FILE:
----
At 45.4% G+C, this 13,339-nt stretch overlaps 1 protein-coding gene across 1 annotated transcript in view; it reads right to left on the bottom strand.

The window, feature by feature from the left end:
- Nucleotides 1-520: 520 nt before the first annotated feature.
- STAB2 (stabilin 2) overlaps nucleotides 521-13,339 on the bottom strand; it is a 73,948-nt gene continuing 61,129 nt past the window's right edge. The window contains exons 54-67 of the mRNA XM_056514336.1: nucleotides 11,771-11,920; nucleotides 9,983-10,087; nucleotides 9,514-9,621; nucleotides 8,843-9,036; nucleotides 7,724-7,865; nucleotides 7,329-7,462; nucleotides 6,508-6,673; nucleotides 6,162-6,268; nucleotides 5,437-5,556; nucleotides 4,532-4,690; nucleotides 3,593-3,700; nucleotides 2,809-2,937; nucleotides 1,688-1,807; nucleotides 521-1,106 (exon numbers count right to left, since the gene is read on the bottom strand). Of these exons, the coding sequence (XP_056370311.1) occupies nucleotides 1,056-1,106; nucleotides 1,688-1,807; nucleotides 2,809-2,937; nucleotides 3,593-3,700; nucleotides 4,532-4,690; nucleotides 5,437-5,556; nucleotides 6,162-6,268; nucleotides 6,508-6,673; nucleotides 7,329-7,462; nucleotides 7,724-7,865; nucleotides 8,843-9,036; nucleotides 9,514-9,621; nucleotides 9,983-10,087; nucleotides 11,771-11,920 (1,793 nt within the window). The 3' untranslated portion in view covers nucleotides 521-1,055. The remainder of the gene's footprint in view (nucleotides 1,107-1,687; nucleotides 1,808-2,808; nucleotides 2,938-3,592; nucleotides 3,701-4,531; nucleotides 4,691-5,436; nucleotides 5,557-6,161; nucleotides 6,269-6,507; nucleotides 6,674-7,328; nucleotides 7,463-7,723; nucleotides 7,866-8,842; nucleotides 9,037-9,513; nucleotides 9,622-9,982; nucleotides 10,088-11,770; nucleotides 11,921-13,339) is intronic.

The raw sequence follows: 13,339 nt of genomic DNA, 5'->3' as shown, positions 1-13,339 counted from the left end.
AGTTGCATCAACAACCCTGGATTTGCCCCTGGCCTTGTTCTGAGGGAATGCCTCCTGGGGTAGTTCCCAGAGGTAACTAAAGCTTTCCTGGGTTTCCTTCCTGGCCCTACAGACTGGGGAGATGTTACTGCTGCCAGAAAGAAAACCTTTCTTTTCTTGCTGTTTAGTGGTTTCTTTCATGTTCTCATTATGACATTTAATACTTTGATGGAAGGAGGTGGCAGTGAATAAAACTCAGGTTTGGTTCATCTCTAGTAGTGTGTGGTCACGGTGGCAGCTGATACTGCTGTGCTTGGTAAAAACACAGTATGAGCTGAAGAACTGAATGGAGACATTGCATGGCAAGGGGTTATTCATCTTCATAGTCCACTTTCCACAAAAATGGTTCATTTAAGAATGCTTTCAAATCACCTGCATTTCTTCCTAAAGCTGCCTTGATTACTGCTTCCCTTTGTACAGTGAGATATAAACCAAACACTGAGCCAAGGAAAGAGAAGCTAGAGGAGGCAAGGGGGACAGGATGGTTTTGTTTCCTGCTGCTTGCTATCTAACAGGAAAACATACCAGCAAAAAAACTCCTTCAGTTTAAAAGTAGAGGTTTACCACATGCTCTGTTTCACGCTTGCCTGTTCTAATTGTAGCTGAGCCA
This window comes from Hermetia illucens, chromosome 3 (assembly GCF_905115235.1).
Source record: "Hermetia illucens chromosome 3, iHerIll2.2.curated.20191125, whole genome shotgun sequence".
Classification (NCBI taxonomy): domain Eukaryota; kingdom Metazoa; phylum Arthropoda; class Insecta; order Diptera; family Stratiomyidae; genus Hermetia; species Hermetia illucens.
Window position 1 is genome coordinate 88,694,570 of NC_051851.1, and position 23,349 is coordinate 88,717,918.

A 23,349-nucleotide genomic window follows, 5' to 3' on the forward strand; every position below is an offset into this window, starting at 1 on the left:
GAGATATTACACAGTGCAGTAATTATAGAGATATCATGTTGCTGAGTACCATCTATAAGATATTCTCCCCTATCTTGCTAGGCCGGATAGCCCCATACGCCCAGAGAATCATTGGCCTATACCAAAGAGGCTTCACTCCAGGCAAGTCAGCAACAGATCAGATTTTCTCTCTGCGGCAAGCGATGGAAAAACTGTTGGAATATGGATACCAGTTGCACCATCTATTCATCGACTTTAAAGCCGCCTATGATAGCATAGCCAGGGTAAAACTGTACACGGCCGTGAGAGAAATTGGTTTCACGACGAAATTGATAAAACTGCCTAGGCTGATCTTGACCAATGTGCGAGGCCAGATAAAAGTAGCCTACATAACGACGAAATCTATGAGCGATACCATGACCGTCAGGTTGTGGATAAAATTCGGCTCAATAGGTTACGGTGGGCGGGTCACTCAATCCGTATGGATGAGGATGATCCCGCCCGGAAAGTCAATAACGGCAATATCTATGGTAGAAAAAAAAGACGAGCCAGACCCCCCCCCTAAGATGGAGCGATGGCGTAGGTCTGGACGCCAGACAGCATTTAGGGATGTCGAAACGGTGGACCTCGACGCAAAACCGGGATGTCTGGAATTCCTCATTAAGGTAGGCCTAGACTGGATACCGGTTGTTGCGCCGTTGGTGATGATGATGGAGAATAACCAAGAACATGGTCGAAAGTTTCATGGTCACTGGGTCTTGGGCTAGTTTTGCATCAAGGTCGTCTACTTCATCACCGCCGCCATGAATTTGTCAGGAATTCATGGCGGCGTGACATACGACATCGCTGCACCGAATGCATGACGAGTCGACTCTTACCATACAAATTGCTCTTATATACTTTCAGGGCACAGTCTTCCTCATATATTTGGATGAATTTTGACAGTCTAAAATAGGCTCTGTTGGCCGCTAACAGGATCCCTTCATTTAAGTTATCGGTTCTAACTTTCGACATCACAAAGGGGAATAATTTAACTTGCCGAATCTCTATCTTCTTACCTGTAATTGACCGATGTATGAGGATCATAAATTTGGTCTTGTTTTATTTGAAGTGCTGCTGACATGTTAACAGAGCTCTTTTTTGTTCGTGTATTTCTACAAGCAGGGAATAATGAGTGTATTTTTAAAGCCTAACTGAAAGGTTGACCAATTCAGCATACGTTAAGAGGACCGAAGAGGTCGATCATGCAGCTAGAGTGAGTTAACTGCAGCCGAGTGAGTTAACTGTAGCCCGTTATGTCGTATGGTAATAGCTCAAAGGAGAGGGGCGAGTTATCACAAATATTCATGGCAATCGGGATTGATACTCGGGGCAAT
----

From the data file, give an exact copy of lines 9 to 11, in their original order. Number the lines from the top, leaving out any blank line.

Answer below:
Classification (NCBI taxonomy): domain Eukaryota; kingdom Metazoa; phylum Arthropoda; class Insecta; order Diptera; family Stratiomyidae; genus Hermetia; species Hermetia illucens.
Window position 1 is genome coordinate 88,694,570 of NC_051851.1, and position 23,349 is coordinate 88,717,918.

A 23,349-nucleotide genomic window follows, 5' to 3' on the forward strand; every position below is an offset into this window, starting at 1 on the left: